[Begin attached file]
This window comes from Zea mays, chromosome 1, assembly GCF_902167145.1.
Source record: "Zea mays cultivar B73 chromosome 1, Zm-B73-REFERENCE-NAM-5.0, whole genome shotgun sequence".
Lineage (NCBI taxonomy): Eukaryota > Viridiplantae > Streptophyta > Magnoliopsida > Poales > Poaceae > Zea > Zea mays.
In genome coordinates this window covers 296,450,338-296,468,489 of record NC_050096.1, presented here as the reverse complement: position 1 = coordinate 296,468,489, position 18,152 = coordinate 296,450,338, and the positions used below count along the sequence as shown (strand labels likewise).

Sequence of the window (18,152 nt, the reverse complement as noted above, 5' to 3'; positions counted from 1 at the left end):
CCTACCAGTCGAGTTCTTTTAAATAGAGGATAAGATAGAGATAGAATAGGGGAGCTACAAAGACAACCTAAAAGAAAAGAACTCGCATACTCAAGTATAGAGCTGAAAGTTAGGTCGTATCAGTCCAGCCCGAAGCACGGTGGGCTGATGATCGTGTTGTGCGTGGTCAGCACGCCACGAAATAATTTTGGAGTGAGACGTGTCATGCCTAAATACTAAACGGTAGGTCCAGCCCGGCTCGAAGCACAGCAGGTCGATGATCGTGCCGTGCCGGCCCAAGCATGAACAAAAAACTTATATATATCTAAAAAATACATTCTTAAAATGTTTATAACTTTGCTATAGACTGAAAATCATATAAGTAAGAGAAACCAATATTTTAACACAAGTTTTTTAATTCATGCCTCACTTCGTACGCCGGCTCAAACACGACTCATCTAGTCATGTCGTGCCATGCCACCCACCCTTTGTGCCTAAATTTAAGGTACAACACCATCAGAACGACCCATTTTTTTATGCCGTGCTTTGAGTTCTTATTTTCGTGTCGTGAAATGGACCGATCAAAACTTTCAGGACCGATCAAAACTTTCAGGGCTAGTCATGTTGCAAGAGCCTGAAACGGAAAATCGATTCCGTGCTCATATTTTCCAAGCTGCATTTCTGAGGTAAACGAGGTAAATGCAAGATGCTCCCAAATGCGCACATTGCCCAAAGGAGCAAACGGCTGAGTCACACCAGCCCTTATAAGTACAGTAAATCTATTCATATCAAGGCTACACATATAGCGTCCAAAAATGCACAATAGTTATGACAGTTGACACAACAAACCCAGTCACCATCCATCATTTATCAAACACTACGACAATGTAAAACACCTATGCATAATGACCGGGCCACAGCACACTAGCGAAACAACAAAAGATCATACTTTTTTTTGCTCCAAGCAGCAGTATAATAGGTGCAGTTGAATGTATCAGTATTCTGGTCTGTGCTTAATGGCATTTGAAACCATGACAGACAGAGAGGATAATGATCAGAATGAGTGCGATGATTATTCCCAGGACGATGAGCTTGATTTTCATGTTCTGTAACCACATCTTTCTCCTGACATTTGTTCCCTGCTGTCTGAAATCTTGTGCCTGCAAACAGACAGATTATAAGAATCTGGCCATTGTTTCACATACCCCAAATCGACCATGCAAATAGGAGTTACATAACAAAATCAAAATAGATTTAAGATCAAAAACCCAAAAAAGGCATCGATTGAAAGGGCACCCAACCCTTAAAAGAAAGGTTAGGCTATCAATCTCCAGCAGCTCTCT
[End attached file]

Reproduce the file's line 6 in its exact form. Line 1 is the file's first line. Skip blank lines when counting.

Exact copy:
CCTACCAGTCGAGTTCTTTTAAATAGAGGATAAGATAGAGATAGAATAGGGGAGCTACAAAGACAACCTAAAAGAAAAGAACTCGCATACTCAAGTATAGAGCTGAAAGTTAGGTCGTATCAGTCCAGCCCGAAGCACGGTGGGCTGATGATCGTGTTGTGCGTGGTCAGCACGCCACGAAATAATTTTGGAGTGAGACGTGTCATGCCTAAATACTAAACGGTAGGTCCAGCCCGGCTCGAAGCACAGCAGGTCGATGATCGTGCCGTGCCGGCCCAAGCATGAACAAAAAACTTATATATATCTAAAAAATACATTCTTAAAATGTTTATAACTTTGCTATAGACTGAAAATCATATAAGTAAGAGAAACCAATATTTTAACACAAGTTTTTTAATTCATGCCTCACTTCGTACGCCGGCTCAAACACGACTCATCTAGTCATGTCGTGCCATGCCACCCACCCTTTGTGCCTAAATTTAAGGTACAACACCATCAGAACGACCCATTTTTTTATGCCGTGCTTTGAGTTCTTATTTTCGTGTCGTGAAATGGACCGATCAAAACTTTCAGGACCGATCAAAACTTTCAGGGCTAGTCATGTTGCAAGAGCCTGAAACGGAAAATCGATTCCGTGCTCATATTTTCCAAGCTGCATTTCTGAGGTAAACGAGGTAAATGCAAGATGCTCCCAAATGCGCACATTGCCCAAAGGAGCAAACGGCTGAGTCACACCAGCCCTTATAAGTACAGTAAATCTATTCATATCAAGGCTACACATATAGCGTCCAAAAATGCACAATAGTTATGACAGTTGACACAACAAACCCAGTCACCATCCATCATTTATCAAACACTACGACAATGTAAAACACCTATGCATAATGACCGGGCCACAGCACACTAGCGAAACAACAAAAGATCATACTTTTTTTTGCTCCAAGCAGCAGTATAATAGGTGCAGTTGAATGTATCAGTATTCTGGTCTGTGCTTAATGGCATTTGAAACCATGACAGACAGAGAGGATAATGATCAGAATGAGTGCGATGATTATTCCCAGGACGATGAGCTTGATTTTCATGTTCTGTAACCACATCTTTCTCCTGACATTTGTTCCCTGCTGTCTGAAATCTTGTGCCTGCAAACAGACAGATTATAAGAATCTGGCCATTGTTTCACATACCCCAAATCGACCATGCAAATAGGAGTTACATAACAAAATCAAAATAGATTTAAGATCAAAAACCCAAAAAAGGCATCGATTGAAAGGGCACCCAACCCTTAAAAGAAAGGTTAGGCTATCAATCTCCAGCAGCTCTCT